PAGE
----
Obesity doctor offers tips for guilt-free holiday eating
It’s no secret that many Americans gain a few pounds during the holiday season. Family gatherings, parties, high-calorie beverages, holiday eating and extra sweets make it hard to stay the course when healthy eating is your goal.
Obesity increases health risks because of the diseases and conditions that are commonly associated with it, such as type 2 diabetes, hypertension, and cardiovascular disease, among others.
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Those who are committed to meeting weight loss goals can get through the celebrations without feeling deprived, according to healthcare providers at the Abrazo Health Medical and Surgical Weight Loss program.
Katie Duncan MD, medical director of Obesity Medicine at Abrazo Scottsdale Campus, offers a few tips for getting through the holidays.
“Eat a light meal high in protein before you go to the party. If you arrive hungry, you’re more likely to make poor food decisions,” said Dr. Duncan. “When you’re snacking, use a small plate to encourage smaller portion sizes. Small portions mean you are less likely feel deprived.”
The holidays mean lots of tempting foods, but fill your plate with veggies first to help feel full.
Consider what you are drinking. “The average glass of wine has about 150 calories, which means that you’ll need to eat that many fewer calories of food. Another option would be to add an extra mile of steps to your exercise routine on the days you know you’re going to imbibe,” she said.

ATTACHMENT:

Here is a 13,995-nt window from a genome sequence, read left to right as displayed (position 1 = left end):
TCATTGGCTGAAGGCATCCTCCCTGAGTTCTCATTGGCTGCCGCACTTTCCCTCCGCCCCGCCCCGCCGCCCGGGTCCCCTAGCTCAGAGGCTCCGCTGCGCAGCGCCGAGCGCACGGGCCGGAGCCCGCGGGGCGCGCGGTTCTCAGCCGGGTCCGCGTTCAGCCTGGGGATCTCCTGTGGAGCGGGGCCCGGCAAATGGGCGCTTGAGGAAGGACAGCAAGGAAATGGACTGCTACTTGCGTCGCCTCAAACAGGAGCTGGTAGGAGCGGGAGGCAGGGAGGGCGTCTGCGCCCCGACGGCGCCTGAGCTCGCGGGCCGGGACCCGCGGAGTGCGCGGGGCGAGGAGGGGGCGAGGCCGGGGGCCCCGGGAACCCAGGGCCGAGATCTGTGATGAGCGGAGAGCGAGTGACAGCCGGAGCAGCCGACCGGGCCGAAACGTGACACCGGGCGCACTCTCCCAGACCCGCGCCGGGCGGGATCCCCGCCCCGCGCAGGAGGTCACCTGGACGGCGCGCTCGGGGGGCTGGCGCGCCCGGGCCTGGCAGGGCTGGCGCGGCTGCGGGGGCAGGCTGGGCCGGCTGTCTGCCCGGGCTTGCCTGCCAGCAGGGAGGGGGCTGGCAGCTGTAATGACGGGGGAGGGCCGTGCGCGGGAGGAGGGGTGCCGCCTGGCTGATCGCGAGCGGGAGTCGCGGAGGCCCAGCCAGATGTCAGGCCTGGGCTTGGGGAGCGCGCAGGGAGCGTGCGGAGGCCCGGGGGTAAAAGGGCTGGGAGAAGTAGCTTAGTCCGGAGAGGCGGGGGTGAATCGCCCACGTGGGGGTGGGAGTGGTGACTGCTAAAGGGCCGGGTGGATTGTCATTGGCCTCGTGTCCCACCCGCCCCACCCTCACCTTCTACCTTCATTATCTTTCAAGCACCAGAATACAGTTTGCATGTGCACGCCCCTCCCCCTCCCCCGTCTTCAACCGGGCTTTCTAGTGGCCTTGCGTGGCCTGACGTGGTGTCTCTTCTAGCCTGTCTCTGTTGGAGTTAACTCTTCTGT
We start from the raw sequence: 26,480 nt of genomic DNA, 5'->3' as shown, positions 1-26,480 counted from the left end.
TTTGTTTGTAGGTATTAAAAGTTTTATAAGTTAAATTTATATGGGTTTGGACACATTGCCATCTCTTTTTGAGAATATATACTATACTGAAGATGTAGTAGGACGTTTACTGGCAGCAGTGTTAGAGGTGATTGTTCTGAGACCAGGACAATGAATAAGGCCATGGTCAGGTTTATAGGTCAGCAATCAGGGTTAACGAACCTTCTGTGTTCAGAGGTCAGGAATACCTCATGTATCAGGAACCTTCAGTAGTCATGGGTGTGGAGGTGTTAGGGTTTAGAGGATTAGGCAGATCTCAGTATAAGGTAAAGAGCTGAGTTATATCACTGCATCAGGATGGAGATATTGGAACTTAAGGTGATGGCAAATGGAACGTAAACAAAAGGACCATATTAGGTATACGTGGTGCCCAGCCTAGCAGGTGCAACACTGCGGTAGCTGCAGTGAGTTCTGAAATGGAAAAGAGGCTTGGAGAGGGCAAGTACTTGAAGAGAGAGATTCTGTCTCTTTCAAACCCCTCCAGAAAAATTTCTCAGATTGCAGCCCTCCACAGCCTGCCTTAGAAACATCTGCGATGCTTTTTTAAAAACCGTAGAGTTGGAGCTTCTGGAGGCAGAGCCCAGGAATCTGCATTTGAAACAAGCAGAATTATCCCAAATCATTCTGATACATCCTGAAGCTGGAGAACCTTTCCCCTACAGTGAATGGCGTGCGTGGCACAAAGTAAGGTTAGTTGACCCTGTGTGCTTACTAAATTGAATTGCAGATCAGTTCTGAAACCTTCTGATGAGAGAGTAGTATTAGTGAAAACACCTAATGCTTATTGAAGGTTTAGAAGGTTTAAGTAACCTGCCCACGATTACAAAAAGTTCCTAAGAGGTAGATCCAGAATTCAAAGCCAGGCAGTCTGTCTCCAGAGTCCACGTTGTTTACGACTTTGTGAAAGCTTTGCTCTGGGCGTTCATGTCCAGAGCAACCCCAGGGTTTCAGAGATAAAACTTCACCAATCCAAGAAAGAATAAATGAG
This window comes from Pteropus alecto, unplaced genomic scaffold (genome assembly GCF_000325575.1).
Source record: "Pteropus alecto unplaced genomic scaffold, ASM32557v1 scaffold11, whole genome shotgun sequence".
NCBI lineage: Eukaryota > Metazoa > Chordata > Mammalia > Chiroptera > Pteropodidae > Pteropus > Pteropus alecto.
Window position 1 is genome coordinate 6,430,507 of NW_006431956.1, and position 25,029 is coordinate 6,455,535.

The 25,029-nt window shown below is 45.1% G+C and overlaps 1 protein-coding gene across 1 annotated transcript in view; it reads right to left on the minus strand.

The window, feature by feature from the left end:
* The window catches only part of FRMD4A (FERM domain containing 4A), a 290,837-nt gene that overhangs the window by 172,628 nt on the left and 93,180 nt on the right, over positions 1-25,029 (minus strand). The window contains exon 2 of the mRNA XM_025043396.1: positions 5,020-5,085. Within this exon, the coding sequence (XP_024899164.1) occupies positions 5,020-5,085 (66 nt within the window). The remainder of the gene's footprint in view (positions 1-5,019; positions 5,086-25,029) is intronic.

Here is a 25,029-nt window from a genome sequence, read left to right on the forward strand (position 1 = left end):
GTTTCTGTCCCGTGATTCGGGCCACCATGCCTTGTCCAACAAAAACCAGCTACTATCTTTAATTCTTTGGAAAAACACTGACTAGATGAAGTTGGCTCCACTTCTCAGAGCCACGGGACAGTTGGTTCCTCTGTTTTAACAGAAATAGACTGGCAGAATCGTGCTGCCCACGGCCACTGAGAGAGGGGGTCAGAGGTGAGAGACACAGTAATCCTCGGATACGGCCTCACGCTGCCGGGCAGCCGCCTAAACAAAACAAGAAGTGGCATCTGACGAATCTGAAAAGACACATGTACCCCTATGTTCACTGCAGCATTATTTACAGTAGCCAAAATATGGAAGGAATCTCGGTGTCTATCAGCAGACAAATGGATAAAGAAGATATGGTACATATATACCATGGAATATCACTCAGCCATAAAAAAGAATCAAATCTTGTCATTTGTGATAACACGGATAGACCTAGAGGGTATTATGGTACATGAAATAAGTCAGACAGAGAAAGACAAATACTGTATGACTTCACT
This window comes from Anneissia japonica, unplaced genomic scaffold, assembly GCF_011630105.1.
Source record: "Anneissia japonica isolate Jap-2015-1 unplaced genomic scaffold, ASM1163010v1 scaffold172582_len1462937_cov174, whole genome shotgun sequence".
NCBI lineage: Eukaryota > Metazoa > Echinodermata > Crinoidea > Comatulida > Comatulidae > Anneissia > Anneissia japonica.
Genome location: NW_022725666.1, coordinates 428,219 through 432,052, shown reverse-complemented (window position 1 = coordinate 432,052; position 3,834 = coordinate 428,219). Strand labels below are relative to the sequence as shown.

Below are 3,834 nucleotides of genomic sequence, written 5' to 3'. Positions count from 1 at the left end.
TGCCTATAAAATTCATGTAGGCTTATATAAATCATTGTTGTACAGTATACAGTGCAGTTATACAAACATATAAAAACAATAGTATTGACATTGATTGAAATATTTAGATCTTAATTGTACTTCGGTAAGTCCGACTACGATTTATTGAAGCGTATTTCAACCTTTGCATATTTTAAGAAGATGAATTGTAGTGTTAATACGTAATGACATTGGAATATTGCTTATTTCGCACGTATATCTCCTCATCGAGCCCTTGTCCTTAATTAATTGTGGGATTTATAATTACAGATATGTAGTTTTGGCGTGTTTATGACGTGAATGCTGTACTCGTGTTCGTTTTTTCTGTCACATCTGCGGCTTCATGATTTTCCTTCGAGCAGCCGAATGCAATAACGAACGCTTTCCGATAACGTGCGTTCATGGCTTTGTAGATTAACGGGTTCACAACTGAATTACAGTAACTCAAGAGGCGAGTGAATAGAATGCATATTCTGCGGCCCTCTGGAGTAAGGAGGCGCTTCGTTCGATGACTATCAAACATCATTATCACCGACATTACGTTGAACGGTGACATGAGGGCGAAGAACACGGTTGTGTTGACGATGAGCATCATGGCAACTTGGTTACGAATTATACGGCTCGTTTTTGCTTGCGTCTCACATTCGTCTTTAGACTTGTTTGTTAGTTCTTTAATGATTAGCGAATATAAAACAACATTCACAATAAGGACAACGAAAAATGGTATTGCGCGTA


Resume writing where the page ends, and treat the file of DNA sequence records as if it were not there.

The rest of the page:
Decide before you go whether you’re going to sample the sweets. Moderation is key with all the cookies, pies and cakes around the holidays. If you choose to forgo dessert, stay as far away from the dessert table as possible, said Dr. Duncan.
Parties and rich foods are part of the holidays and enjoying time with family and friends. But if you happen to eat or drink more than you told yourself you would, the good news is you can always start fresh the next day. With a few strategies and commitment to maintaining a healthy weight, you’ll have even more reason to celebrate.
The holidays are often a time when people struggling with obesity seek professional advice on the right course for achieving weight loss, said Dr. Duncan.
“Help is available. An obesity medicine specialist can guide you through an evaluation for medical problems related to weight, screen for eating disorders, evaluate behaviors related to eating, review stress and sleep patterns, and other testing,” she explained. “After an evaluation, you receive evidence-based counseling on how to optimize your nutrition, physical activity and treatment options.”
For more information on the Abrazo Medical and Surgical Weight Loss Program, visit AbrazoHealth.com.